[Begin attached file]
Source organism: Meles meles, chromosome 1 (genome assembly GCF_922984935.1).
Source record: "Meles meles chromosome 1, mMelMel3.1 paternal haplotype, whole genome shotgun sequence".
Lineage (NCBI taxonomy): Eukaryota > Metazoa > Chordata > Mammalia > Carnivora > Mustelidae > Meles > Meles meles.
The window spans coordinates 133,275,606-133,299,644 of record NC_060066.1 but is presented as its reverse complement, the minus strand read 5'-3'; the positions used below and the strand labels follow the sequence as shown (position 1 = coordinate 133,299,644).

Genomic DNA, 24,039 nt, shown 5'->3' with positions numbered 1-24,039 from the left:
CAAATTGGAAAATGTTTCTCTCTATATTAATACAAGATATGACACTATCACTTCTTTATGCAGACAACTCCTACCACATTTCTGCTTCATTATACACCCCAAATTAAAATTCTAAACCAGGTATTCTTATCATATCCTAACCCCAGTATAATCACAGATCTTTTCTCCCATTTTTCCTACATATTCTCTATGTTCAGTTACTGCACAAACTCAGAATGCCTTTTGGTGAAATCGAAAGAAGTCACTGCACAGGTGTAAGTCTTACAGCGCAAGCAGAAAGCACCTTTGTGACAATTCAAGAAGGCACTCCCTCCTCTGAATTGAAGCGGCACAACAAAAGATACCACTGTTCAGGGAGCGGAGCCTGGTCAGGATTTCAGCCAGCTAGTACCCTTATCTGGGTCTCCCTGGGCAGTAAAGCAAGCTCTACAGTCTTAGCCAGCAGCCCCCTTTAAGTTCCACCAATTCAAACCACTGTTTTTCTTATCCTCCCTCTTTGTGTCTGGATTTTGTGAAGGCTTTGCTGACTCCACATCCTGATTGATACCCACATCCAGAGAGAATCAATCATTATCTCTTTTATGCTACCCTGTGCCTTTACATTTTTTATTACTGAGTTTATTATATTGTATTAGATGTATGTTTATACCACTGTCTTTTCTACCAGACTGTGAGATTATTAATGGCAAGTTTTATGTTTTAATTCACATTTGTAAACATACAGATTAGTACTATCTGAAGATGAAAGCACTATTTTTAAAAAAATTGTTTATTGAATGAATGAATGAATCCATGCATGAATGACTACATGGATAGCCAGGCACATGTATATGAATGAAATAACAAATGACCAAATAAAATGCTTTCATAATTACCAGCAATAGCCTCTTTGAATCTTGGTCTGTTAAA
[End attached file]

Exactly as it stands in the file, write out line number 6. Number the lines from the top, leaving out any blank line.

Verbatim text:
CAAATTGGAAAATGTTTCTCTCTATATTAATACAAGATATGACACTATCACTTCTTTATGCAGACAACTCCTACCACATTTCTGCTTCATTATACACCCCAAATTAAAATTCTAAACCAGGTATTCTTATCATATCCTAACCCCAGTATAATCACAGATCTTTTCTCCCATTTTTCCTACATATTCTCTATGTTCAGTTACTGCACAAACTCAGAATGCCTTTTGGTGAAATCGAAAGAAGTCACTGCACAGGTGTAAGTCTTACAGCGCAAGCAGAAAGCACCTTTGTGACAATTCAAGAAGGCACTCCCTCCTCTGAATTGAAGCGGCACAACAAAAGATACCACTGTTCAGGGAGCGGAGCCTGGTCAGGATTTCAGCCAGCTAGTACCCTTATCTGGGTCTCCCTGGGCAGTAAAGCAAGCTCTACAGTCTTAGCCAGCAGCCCCCTTTAAGTTCCACCAATTCAAACCACTGTTTTTCTTATCCTCCCTCTTTGTGTCTGGATTTTGTGAAGGCTTTGCTGACTCCACATCCTGATTGATACCCACATCCAGAGAGAATCAATCATTATCTCTTTTATGCTACCCTGTGCCTTTACATTTTTTATTACTGAGTTTATTATATTGTATTAGATGTATGTTTATACCACTGTCTTTTCTACCAGACTGTGAGATTATTAATGGCAAGTTTTATGTTTTAATTCACATTTGTAAACATACAGATTAGTACTATCTGAAGATGAAAGCACTATTTTTAAAAAAATTGTTTATTGAATGAATGAATGAATCCATGCATGAATGACTACATGGATAGCCAGGCACATGTATATGAATGAAATAACAAATGACCAAATAAAATGCTTTCATAATTACCAGCAATAGCCTCTTTGAATCTTGGTCTGTTAAA